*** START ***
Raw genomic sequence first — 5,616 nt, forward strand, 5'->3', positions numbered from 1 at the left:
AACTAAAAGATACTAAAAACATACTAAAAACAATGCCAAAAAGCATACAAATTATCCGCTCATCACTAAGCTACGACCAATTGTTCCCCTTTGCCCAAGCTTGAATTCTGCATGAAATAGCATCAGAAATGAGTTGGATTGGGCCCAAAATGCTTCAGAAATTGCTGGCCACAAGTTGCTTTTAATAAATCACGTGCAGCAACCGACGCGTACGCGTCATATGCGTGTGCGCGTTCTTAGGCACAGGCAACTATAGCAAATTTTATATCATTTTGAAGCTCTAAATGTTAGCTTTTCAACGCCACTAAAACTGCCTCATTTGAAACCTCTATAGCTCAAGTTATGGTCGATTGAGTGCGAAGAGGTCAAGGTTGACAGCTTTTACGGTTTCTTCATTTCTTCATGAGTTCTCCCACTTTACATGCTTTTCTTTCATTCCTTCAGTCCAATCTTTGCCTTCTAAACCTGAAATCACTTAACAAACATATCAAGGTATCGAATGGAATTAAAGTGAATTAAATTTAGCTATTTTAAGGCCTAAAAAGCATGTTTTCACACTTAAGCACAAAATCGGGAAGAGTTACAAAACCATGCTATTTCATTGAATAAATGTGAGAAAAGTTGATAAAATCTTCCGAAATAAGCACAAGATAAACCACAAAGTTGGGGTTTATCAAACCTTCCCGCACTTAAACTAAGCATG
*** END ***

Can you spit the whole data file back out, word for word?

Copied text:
Raw genomic sequence first — 5,616 nt, forward strand, 5'->3', positions numbered from 1 at the left:
AACTAAAAGATACTAAAAACATACTAAAAACAATGCCAAAAAGCATACAAATTATCCGCTCATCACTAAGCTACGACCAATTGTTCCCCTTTGCCCAAGCTTGAATTCTGCATGAAATAGCATCAGAAATGAGTTGGATTGGGCCCAAAATGCTTCAGAAATTGCTGGCCACAAGTTGCTTTTAATAAATCACGTGCAGCAACCGACGCGTACGCGTCATATGCGTGTGCGCGTTCTTAGGCACAGGCAACTATAGCAAATTTTATATCATTTTGAAGCTCTAAATGTTAGCTTTTCAACGCCACTAAAACTGCCTCATTTGAAACCTCTATAGCTCAAGTTATGGTCGATTGAGTGCGAAGAGGTCAAGGTTGACAGCTTTTACGGTTTCTTCATTTCTTCATGAGTTCTCCCACTTTACATGCTTTTCTTTCATTCCTTCAGTCCAATCTTTGCCTTCTAAACCTGAAATCACTTAACAAACATATCAAGGTATCGAATGGAATTAAAGTGAATTAAATTTAGCTATTTTAAGGCCTAAAAAGCATGTTTTCACACTTAAGCACAAAATCGGGAAGAGTTACAAAACCATGCTATTTCATTGAATAAATGTGAGAAAAGTTGATAAAATCTTCCGAAATAAGCACAAGATAAACCACAAAGTTGGGGTTTATCAAACCTTCCCGCACTTAAACTAAGCATG